Two of Japan’s whaling ships have returned home from Antarctic with no catch onboard for the first time in nearly 30 years, local news reported. The news comes after a UN court ordered an halt to Japan’s annual “scientific” whale hunt.
The 724-ton Yushinmaru and the 747-ton Daini (No 2) Yushinmaru returned to port in Shimonoseki, western Japan, which is considered to be one of the major whaling bases in the country, on Saturday.
This is the first time the whale-hunting vessels have returned “empty-handed” since 1987, the year Japan started its annual scientific hunt of whales in the Antarctic, according to Asahi Shimbun newspaper.
Researchers who took part in the expedition focused on observing marine mammals from aboard the ships. They conducted the survey and only took skin samples of the whales.
“By collecting scientific data, we aim to resume commercial whaling,” agriculture, forestry and fisheries minister Yoshimasa Hayashi told reporters in the port city as quoted by AFP.
In 1986, a moratorium against commercial whaling came into force, under the International Whaling Commission (IWC), as whale populations plummeted toward collapse after decades of industrial-scale whaling.
Since then, Tokyo has used a provision in the whaling convention that allows killing whales “for purposes of scientific research.” Japan began whaling for “scientific research” back in 1987, saying that most whale species were not endangered.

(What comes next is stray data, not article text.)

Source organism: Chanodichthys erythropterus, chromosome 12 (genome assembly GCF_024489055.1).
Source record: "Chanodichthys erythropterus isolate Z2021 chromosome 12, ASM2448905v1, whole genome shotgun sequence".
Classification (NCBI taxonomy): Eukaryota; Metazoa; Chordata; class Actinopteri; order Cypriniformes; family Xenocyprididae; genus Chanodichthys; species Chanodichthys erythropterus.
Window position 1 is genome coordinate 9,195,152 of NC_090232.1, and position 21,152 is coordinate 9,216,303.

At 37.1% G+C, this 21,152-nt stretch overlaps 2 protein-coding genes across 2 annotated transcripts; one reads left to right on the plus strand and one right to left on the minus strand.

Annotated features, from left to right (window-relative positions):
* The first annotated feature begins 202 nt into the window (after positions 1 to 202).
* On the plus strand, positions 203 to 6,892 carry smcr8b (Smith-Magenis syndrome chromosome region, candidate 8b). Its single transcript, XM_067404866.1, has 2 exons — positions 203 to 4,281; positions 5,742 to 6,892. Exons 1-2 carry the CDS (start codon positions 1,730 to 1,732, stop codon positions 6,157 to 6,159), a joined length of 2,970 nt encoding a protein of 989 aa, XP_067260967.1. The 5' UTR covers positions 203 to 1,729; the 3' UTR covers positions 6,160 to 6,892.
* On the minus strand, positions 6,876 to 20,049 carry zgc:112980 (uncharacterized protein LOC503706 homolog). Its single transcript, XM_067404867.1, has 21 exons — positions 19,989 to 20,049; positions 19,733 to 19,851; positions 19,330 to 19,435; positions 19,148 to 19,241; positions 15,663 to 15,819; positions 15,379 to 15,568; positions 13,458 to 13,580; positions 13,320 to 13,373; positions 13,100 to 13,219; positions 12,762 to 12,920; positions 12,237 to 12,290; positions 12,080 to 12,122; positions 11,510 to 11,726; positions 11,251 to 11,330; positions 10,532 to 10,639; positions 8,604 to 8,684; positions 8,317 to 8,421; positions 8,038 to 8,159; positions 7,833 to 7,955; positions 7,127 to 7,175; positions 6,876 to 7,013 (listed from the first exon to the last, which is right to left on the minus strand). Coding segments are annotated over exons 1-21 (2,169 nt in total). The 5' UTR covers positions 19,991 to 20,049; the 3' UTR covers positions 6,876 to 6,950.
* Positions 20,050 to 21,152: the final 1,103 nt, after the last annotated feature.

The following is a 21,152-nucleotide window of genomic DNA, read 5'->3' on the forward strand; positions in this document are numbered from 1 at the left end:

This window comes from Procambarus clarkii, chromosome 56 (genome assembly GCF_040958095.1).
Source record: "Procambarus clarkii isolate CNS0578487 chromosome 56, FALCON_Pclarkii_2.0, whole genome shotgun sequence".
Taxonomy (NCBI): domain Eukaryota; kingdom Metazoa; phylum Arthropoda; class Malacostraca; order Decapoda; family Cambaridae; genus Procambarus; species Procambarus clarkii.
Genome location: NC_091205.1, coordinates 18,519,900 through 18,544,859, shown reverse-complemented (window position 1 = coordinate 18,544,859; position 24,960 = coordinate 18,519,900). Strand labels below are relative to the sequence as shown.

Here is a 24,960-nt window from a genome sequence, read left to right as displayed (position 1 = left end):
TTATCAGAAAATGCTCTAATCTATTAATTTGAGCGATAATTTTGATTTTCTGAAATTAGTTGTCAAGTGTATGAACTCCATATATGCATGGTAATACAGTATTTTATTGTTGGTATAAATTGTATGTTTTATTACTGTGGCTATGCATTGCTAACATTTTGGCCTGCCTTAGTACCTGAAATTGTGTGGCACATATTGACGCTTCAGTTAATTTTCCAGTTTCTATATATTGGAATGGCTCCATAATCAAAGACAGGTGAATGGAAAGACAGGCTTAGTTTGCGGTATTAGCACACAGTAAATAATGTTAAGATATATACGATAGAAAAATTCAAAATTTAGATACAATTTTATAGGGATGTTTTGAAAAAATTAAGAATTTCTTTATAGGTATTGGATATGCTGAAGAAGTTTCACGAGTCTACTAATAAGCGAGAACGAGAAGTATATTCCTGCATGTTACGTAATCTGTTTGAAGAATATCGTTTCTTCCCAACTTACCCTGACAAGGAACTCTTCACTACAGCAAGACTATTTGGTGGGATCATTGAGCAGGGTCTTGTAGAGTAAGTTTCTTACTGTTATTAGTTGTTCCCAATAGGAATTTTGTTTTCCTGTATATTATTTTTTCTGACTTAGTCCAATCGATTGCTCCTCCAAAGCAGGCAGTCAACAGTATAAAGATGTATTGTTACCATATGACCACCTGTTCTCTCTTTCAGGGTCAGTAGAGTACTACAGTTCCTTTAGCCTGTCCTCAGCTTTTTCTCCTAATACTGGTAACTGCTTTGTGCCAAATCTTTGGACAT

In March 2014, the International Court of Justice ruled that Japan must stop whaling in Antarctica, saying that Tokyo had produced insufficient scientific data to justify the killing of whales for research. Tokyo canceled its Antarctic hunt, but carried out a smaller version of the hunt in the Northern Pacific in the summer.
Japanese authorities then said that they planned to resume “research” whaling hunting by the end of 2015. In September, Japan submitted a new plan to the International Whaling Commission and its Scientific Committee, which set an annual target of 333 minke whales for future hunts instead of 900.
Japanese whaling is a centuries-old tradition which dates back to the 12th century. During the 2014 Antarctic hunt 251 minke whales were killed and 103 the previous year, according to data from Japan’s fisheries agency. In the Northwest Pacific, 132 whales were killed in 2013, and 92 off the Japanese coast. Meat from the whales usually ends up in food markets.
Environmental organizations have repeatedly staged protests against whaling, which is also popular in Norway and Iceland.